When I turned on the TV one recent morning to catch the local news and weather, I heard a vaguely familiar young voice say something like “blah blah blah Uncle Charlie blah blah blah…” That woke me all the way up. I found my glasses – it was Chip (or maybe Ernie)! Then in stumbled Uncle Charlie (on the screen, not in my bedroom) complete with the apron. It was “My Three Sons.” Oh my.
Apparently someone came up with the idea to rerun those TV “classics” from my childhood. It is a cable station called “MeTV” (an acronym for “Memorable Entertainment Television”) and advertises incessantly on its sister station – a legit ABC local network affiliate. MeTV also broadcasts local news at 10pm – for those of us who can’t stay awake until the typical 11pm news on the “real station.” Now that I think of it, us 10pm news watchers are probably the same ones who watched “My Three Sons” as kids.
Flipping though my diary archives yields a treasure trove of MeTV possibilities; although I’m not sure I’d want to watch them now.
A random sampling:
My Favorite Martian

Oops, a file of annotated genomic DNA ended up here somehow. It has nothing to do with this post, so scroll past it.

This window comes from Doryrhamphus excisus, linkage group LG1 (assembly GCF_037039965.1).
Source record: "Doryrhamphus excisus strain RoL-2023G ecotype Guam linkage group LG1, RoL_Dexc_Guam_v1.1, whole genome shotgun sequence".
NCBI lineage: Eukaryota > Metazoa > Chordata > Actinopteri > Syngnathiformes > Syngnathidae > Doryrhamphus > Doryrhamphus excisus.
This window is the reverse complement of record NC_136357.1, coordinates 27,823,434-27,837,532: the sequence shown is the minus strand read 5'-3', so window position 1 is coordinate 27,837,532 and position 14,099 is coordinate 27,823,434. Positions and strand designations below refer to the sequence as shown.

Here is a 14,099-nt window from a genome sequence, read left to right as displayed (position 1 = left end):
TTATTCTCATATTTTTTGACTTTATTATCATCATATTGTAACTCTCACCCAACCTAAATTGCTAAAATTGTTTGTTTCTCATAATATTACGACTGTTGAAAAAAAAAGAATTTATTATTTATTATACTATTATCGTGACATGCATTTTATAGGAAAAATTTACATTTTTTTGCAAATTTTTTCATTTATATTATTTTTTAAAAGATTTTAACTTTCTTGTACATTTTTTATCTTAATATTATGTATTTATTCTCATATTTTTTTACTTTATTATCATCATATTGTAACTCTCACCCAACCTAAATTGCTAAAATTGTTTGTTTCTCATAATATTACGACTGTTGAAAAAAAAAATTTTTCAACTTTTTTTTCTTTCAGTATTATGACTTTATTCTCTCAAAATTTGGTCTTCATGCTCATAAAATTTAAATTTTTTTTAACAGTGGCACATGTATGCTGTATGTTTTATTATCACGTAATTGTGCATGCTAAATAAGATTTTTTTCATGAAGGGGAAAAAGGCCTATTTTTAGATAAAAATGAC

Gomer Pyle (or as my brother affectionately referred to it – Gomer’s Pyle)
Flipper (faster than lightning)
Gilligan’s Island (it was years before I realized the s in island was silent)
Walt Disney (on right before Ed Sullivan)
Ed Sullivan (on right before Bonanza)
Bonanza (if I was lucky & mom didn’t realize I was still up this late on a school night)
My Three Sons (!)
The Farmer’s Daughter
The Lucy Show
This was just 2 weeks worth of shows in one year…..a tiny sampling.
My TV listings were often more detailed than homework descriptions. There are comments such as “I watched Bewitched. I like that program very much.” Well, I imagine I did. Here was a woman who could do whatever she wanted just by twitching her nose. The first woman on TV with superpowers. How fantastic was that?
Or “We watched Addams Family & Gomer Pyle on TV while we ate dinner. Gomer Pyle is FUNNY.” Hmmm….why was he funny? And “I watched a new show called Lost in Space which is about a family with kids & is floating around in a spaceship & is Lost in Space.” That about covers it.
Binge watching one night in the 1960’s: “Camp Runamuck, Hank, Hogan’s Heroes, Gomer Pyle, Smothers Brothers, UNCLE – Waverly Ring Affair.” (Camp Runamuck?? Hank??) I also would rather not think about the subject matter of “Hogan’s Heroes” being an actual comedy. It is, however, on MeTV.
I watched quite a bit of television as a child. I also read Nancy Drew books and played outside when I had free time, but I think I loved television the best. I could escape and imagine something different; it became a lifeline of sorts. Those perfect family sitcoms with an Uncle Charlie or an Aunt Bee. Or the nose that twitched and made things happen. The brothers that got along in “My Three Sons” & “Leave it to Beaver.” The cousins in the “Patty Duke Show” – they got along too.